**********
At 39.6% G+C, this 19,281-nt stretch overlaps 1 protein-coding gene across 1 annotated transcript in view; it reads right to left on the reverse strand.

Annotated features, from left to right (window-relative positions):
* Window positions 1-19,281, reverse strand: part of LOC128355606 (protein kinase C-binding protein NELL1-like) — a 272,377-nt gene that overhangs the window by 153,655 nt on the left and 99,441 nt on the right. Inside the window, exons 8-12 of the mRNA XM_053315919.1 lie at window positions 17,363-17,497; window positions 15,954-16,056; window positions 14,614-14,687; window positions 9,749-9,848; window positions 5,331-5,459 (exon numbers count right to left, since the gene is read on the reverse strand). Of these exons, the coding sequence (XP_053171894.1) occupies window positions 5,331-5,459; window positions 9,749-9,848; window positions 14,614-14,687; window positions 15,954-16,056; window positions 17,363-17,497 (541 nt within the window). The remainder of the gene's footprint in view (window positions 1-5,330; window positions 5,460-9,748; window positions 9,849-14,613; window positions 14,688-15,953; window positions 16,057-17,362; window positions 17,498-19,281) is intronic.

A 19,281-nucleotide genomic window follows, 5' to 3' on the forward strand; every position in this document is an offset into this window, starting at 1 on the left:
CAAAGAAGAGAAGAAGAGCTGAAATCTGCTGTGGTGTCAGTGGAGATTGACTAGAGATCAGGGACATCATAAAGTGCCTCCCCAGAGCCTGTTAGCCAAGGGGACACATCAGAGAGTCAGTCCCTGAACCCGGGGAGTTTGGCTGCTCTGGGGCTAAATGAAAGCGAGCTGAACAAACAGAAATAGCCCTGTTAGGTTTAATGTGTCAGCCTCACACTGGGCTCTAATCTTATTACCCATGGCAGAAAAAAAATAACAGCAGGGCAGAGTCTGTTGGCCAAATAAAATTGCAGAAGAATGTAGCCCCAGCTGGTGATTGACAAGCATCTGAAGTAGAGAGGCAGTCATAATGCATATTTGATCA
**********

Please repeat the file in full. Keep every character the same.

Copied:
At 39.6% G+C, this 19,281-nt stretch overlaps 1 protein-coding gene across 1 annotated transcript in view; it reads right to left on the reverse strand.

Annotated features, from left to right (window-relative positions):
* Window positions 1-19,281, reverse strand: part of LOC128355606 (protein kinase C-binding protein NELL1-like) — a 272,377-nt gene that overhangs the window by 153,655 nt on the left and 99,441 nt on the right. Inside the window, exons 8-12 of the mRNA XM_053315919.1 lie at window positions 17,363-17,497; window positions 15,954-16,056; window positions 14,614-14,687; window positions 9,749-9,848; window positions 5,331-5,459 (exon numbers count right to left, since the gene is read on the reverse strand). Of these exons, the coding sequence (XP_053171894.1) occupies window positions 5,331-5,459; window positions 9,749-9,848; window positions 14,614-14,687; window positions 15,954-16,056; window positions 17,363-17,497 (541 nt within the window). The remainder of the gene's footprint in view (window positions 1-5,330; window positions 5,460-9,748; window positions 9,849-14,613; window positions 14,688-15,953; window positions 16,057-17,362; window positions 17,498-19,281) is intronic.

A 19,281-nucleotide genomic window follows, 5' to 3' on the forward strand; every position in this document is an offset into this window, starting at 1 on the left:
CAAAGAAGAGAAGAAGAGCTGAAATCTGCTGTGGTGTCAGTGGAGATTGACTAGAGATCAGGGACATCATAAAGTGCCTCCCCAGAGCCTGTTAGCCAAGGGGACACATCAGAGAGTCAGTCCCTGAACCCGGGGAGTTTGGCTGCTCTGGGGCTAAATGAAAGCGAGCTGAACAAACAGAAATAGCCCTGTTAGGTTTAATGTGTCAGCCTCACACTGGGCTCTAATCTTATTACCCATGGCAGAAAAAAAATAACAGCAGGGCAGAGTCTGTTGGCCAAATAAAATTGCAGAAGAATGTAGCCCCAGCTGGTGATTGACAAGCATCTGAAGTAGAGAGGCAGTCATAATGCATATTTGATCA